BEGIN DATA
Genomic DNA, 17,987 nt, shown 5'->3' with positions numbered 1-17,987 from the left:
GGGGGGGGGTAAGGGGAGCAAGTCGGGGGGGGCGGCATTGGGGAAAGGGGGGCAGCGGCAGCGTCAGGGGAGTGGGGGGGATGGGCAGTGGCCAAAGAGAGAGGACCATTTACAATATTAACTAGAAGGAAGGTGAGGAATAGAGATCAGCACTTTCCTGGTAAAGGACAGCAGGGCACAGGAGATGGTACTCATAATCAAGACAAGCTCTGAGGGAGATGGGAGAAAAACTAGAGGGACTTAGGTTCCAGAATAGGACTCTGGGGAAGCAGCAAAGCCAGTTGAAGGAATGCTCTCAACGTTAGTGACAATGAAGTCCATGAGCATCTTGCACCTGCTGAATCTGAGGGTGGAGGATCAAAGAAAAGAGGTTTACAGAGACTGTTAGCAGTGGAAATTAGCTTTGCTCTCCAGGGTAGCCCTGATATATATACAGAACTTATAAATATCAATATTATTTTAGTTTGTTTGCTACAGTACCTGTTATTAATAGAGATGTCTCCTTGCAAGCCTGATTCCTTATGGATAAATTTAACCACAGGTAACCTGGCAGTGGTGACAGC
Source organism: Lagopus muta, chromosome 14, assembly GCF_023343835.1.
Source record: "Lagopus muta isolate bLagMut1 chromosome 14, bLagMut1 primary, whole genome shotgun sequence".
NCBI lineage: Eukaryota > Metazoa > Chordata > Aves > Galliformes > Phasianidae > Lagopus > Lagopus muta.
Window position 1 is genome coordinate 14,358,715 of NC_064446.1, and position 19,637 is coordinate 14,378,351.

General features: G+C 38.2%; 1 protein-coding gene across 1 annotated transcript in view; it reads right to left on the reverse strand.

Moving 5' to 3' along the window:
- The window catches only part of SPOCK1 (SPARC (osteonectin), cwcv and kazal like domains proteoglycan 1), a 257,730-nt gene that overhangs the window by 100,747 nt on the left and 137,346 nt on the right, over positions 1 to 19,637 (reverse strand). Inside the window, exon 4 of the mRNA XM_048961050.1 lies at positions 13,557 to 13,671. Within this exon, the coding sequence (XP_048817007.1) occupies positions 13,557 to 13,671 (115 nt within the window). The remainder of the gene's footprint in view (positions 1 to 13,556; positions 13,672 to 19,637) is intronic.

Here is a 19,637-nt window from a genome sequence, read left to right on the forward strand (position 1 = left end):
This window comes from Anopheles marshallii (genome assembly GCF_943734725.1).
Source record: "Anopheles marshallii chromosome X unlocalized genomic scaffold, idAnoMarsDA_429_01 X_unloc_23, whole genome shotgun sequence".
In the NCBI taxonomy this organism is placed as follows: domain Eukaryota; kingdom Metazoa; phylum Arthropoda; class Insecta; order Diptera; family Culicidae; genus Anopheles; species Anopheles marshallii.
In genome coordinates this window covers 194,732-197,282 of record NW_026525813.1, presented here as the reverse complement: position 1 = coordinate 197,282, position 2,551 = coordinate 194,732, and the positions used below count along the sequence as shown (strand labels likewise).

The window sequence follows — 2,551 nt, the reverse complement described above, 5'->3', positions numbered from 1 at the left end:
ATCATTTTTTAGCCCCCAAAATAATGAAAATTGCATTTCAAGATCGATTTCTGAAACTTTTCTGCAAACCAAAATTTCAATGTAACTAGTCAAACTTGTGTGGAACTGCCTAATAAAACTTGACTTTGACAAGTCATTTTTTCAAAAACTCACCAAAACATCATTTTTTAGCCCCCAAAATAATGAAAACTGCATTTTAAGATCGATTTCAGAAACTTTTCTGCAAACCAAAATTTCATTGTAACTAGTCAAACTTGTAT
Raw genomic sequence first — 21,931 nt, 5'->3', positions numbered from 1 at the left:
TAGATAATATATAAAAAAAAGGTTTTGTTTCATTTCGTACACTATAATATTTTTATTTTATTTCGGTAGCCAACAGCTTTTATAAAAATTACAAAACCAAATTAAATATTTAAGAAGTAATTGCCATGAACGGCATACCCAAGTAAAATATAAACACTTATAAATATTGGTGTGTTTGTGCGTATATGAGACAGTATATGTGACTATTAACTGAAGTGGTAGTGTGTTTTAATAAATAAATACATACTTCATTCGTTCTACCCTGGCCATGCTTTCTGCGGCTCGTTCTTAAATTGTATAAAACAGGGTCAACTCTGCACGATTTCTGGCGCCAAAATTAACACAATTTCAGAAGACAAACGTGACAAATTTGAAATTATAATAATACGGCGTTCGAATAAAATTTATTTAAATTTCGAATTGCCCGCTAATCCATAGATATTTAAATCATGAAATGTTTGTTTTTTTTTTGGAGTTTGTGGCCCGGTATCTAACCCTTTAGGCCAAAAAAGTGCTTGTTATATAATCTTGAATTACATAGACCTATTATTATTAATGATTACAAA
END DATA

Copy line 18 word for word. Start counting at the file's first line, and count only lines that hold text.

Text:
TAGATAATATATAAAAAAAAGGTTTTGTTTCATTTCGTACACTATAATATTTTTATTTTATTTCGGTAGCCAACAGCTTTTATAAAAATTACAAAACCAAATTAAATATTTAAGAAGTAATTGCCATGAACGGCATACCCAAGTAAAATATAAACACTTATAAATATTGGTGTGTTTGTGCGTATATGAGACAGTATATGTGACTATTAACTGAAGTGGTAGTGTGTTTTAATAAATAAATACATACTTCATTCGTTCTACCCTGGCCATGCTTTCTGCGGCTCGTTCTTAAATTGTATAAAACAGGGTCAACTCTGCACGATTTCTGGCGCCAAAATTAACACAATTTCAGAAGACAAACGTGACAAATTTGAAATTATAATAATACGGCGTTCGAATAAAATTTATTTAAATTTCGAATTGCCCGCTAATCCATAGATATTTAAATCATGAAATGTTTGTTTTTTTTTTGGAGTTTGTGGCCCGGTATCTAACCCTTTAGGCCAAAAAAGTGCTTGTTATATAATCTTGAATTACATAGACCTATTATTATTAATGATTACAAA